Syracuse and its environs from c.6000 to 650 BC: The prehistoric and Greek origins of the city

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Scholars, as well as modern residents, might well agree with Cicero that Syracuse was ‘the richest and fairest’ of Greek cities in Sicily,1 where its pre-eminence is well attested by historical and archaeological evidence. The nature and form of the settlements which preceded Greek colonization, however, are much harder to evaluate and have never been the subject of a unified analysis or synthesis. Sealed under buildings and layers accumulated throughout nearly 3000 years of urban development, the remains of prehistoric and early Greek Syracuse are largely invisible today, although they have been uncovered periodically by archaeologists over the last century or more. This article offers a chronologically extended view of the city’s origins, which situates the island promontory of Ortygia within a regional settlement network encompassing the natural bay area (or great harbour) and its hinterland.Starting in the Neolithic, but with the focus on later periods, I assess the initial expansion of Greek Syracuse with reference to pre-existing spatial relationships and cultural adaptations,which began to take shape during the Bronze and Iron Ages.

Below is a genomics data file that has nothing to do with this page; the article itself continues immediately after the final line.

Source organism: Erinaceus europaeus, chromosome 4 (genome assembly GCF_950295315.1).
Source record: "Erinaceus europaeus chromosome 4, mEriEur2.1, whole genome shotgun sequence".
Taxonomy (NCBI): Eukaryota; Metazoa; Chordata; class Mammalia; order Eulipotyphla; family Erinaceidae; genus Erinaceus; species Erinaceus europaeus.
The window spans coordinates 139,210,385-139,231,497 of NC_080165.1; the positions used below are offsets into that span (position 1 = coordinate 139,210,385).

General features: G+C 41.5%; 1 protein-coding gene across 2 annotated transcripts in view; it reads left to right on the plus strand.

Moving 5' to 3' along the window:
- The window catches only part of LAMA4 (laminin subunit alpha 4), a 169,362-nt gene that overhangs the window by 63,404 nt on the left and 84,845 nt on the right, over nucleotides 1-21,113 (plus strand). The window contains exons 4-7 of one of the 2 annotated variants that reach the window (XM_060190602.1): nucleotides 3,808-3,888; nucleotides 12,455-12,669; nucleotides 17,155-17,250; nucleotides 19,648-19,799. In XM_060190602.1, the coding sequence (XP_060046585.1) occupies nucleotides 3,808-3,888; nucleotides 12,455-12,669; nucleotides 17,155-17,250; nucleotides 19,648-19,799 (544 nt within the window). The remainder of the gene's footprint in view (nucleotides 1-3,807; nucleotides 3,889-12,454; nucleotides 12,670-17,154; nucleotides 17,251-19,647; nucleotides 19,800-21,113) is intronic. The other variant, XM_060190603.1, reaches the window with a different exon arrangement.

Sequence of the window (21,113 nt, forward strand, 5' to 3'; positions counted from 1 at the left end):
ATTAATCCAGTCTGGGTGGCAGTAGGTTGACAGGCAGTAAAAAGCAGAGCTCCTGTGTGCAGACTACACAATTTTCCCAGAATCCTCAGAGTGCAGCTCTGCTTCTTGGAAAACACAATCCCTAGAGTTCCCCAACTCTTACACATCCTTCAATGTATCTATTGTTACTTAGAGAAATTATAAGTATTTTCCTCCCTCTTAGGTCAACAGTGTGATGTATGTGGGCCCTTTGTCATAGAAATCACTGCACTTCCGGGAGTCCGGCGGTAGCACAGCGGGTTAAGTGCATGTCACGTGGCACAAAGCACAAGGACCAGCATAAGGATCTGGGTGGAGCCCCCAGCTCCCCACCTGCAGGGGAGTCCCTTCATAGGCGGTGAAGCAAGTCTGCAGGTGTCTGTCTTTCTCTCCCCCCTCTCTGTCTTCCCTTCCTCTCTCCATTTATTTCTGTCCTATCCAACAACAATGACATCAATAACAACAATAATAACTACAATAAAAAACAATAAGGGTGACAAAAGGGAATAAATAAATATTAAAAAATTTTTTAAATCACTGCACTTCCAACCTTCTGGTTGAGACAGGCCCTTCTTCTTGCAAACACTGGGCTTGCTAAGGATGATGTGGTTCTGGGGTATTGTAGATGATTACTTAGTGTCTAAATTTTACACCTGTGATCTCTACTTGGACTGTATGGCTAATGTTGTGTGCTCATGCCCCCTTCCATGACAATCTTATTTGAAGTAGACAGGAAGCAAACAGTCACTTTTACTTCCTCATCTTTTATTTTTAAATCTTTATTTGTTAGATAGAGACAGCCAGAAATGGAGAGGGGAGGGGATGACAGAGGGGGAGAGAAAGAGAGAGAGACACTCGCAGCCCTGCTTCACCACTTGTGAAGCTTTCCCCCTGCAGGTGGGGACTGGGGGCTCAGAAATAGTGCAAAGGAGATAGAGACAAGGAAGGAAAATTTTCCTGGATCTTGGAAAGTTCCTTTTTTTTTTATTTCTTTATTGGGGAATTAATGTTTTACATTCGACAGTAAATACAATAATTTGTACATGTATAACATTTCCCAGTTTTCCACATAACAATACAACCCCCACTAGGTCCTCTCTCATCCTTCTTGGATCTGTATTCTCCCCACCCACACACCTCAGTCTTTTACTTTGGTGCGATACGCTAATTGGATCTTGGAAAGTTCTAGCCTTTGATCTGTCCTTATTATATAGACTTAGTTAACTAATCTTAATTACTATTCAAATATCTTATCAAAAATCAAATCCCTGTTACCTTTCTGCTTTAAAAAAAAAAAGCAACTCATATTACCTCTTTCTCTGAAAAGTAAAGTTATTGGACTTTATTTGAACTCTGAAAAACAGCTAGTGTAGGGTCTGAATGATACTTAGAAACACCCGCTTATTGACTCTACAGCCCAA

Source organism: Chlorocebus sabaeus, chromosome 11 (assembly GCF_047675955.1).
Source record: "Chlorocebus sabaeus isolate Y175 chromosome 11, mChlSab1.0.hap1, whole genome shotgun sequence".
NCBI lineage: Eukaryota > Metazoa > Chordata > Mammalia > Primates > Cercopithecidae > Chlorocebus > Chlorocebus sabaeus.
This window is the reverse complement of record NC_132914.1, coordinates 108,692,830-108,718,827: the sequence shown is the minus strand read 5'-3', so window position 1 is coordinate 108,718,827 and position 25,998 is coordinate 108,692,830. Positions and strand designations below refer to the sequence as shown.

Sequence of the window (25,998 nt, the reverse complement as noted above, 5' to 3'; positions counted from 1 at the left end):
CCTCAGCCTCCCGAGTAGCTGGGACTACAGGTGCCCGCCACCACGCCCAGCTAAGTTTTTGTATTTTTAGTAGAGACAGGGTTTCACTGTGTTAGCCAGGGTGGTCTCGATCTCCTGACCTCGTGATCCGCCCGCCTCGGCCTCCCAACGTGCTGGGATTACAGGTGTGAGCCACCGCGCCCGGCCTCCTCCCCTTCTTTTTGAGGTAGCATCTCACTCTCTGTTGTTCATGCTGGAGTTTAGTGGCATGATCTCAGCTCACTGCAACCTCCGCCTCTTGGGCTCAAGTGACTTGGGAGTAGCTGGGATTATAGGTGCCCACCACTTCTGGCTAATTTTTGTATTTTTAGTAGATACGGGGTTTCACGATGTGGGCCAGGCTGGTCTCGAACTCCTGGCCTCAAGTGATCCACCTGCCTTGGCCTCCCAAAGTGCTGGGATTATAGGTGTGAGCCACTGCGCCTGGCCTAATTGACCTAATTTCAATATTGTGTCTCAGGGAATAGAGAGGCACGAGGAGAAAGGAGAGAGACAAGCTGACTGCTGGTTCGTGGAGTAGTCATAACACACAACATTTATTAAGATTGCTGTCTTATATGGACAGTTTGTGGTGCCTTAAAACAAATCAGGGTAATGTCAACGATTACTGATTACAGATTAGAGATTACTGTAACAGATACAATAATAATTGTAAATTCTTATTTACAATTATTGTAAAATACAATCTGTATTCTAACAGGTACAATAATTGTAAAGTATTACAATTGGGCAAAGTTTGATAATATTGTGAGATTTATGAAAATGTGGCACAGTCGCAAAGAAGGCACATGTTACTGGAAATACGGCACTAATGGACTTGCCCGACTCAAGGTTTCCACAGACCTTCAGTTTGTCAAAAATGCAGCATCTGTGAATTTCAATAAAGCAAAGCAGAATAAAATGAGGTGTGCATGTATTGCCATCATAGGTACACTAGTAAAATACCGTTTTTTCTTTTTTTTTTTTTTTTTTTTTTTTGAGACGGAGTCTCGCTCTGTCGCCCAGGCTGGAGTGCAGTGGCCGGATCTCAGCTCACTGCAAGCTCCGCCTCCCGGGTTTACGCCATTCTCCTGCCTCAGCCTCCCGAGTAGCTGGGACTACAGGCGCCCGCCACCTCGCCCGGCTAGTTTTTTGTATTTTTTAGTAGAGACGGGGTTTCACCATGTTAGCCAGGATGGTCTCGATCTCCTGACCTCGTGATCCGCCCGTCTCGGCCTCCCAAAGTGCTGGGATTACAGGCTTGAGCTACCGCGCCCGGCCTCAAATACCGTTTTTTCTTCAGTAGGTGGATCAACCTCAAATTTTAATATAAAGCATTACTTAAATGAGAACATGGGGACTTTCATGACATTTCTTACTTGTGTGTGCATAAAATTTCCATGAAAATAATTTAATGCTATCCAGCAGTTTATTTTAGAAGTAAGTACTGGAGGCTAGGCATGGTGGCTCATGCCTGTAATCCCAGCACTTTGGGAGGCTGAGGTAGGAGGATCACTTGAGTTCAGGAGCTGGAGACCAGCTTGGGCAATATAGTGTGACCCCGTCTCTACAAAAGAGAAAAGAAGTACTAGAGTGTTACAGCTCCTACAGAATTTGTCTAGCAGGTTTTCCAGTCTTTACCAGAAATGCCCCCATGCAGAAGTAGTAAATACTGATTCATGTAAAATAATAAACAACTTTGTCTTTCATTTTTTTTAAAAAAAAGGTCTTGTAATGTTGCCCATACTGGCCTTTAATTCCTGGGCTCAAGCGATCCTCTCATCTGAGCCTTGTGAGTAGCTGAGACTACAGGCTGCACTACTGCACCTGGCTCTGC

Original languageEnglish
Pages (from-to)196-221
Number of pages26
JournalJournal of Greek Archaeology
Publication statusPublished - 1 Dec 2020


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